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319 Pine St W


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E.L. Hersey-Jacob Bean House

          In 1879, the Stillwater Lumberman noted "Edward Hersey about to build on lots at Pine and Sixth." Behind those few words are numerous associations: the construction of another opulent home for another of Stillwater's well-to-do lumber families, the possible involvement of architect George Orff in his second home for a Hersey brother, and the abundant use of large, eye-catching architectural elements. The Victorian home offers a virtual laundry list of stylistic elements: a tower, a veranda, a gable, a large chimney, and a two-story bay.
          While calling such an elaborate structure a "starter home" seems strange, Edward Hersey did indeed decide to start over with a new home, selling the house to fellow lumberman Jacob Bean in May, 1881 and building a new home at 320 Pine in 1883.
          The Bean family filled the nooks of the home, as Jacob and wife Cynthia moved in with teenage son, Roby, seven year old son Willie H., daughter Stella, age five, and three-year-old twins Eugene and Ann. The household was aided by four servants: Mattie Keeler, Eliza Duprey, Jennie Deville, and James Hanson. One of the first celebrations in the house was the wedding of Arthur Bean and Martha J. Keeler (St. Paul Globe, August 25, 1881). The family enjoyed many other activities, with newspaper reports noting travels to destinations such as Boston, as well as and Washington D.C., where the Bean children at times attended school. The family also regularly spent winters in Alhambra, California, where they had a second, elaborate Victorian home. While in town, Cynthia Bean was active on the City Hospital board, hosting meetings at the house.
          In 1889, Jacob Bean was appointed to the prestigious and powerful position of surveyor general of logs, with the St. Paul Daily globe noting he was "considerably more than half millionaire, and one of the heaviest log dealers in the Northwest. " (February 3, 1889) As a political appointment, he held this position until 1893.
          Among other events, funerals for family members and friends were held in the home, including that of Cynthia's mother, Jemima McPheters, in December, 1896. And some excitement in the surrounding neighborhood occurred in April, 1899, when a prisoner escaped:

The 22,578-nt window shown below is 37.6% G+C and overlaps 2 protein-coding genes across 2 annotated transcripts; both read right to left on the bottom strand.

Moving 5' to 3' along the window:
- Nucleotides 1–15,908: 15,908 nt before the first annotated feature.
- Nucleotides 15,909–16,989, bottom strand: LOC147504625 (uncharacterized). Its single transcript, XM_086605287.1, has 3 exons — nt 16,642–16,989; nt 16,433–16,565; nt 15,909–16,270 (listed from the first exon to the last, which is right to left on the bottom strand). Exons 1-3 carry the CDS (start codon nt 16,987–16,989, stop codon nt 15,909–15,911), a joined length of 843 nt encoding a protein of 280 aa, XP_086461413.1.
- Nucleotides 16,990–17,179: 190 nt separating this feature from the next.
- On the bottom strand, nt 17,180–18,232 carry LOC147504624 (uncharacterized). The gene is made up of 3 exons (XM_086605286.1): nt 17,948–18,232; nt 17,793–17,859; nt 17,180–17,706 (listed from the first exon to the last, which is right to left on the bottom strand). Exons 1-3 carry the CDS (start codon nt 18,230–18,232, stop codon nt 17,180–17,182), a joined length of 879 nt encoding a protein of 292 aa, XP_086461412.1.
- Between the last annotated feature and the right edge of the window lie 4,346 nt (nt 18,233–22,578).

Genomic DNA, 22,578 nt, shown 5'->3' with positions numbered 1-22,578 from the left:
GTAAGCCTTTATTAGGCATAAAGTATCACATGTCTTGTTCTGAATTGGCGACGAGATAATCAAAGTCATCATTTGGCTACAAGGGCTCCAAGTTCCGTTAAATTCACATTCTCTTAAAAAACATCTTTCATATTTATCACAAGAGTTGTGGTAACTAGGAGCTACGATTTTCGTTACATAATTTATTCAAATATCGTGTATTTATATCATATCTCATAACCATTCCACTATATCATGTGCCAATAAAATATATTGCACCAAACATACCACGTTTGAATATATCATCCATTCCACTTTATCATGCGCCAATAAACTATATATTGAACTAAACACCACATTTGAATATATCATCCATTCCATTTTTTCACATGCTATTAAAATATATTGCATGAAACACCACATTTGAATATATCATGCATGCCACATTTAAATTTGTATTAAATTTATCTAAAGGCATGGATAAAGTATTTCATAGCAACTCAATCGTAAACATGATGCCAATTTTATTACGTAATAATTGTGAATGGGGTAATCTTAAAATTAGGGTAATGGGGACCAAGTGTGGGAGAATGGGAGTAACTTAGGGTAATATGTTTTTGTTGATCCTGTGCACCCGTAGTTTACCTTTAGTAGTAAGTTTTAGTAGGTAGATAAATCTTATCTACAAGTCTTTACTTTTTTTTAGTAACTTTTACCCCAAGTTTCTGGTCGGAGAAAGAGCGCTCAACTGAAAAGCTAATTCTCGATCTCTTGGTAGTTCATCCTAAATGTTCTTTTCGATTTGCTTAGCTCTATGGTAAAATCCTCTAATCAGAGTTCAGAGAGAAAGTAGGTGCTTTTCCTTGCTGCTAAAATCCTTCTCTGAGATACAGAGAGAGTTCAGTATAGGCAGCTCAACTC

"While the jailor was on the upper gallery Dudley walked through the door and ran toward Jacob Bean's residence. His description was telegraphed to all nearby cities, but a search was kept up in the hope that he had not left the city and the search proved successful at noon, when he was found underneath a shed in the rear of Mr. Bean's residence." (St. Paul Globe, April 13, 1899)
          By 1900, the household census included daughter Mary C, daughter-in-law Mary A., and grandson William B. In the following years, two wedding were held in the home, the first for Ann Bean and Albert Lehmicke, who subsequently occupied the home into the next century. "A pretty home wedding occurred last evening at the residence of Mr. and Mrs. Jacob Bean, on West Pine street, when Miss Annie Bean, and Albert J. Lehmicke were joined in wedlock by Rev. F. L. Palmer, of Ascension church, assisted by Rev. A. D. Stowe, of St. Paul. A large number of guests were present, and the interior of the elegant Bean home was handsomely decorated in pink and white. Miss Mary Ella Bean was the maid of honor, and the groom's brother, Rudolph Lehmicke, of Chicago, officiated as best man. The contracting parties are well known and highly popular residents of this community. The groom is the cashier of the Lumbermen's National bank, and is a young man of exceptional ability. The bride is a pretty and popular young lady and has for several years been one of the leaders in Stillwater society circles. Mr. and Mrs. Lehmicke left last night on an Eastern wedding tour. " (St.Paul Globe, June 13, 1901)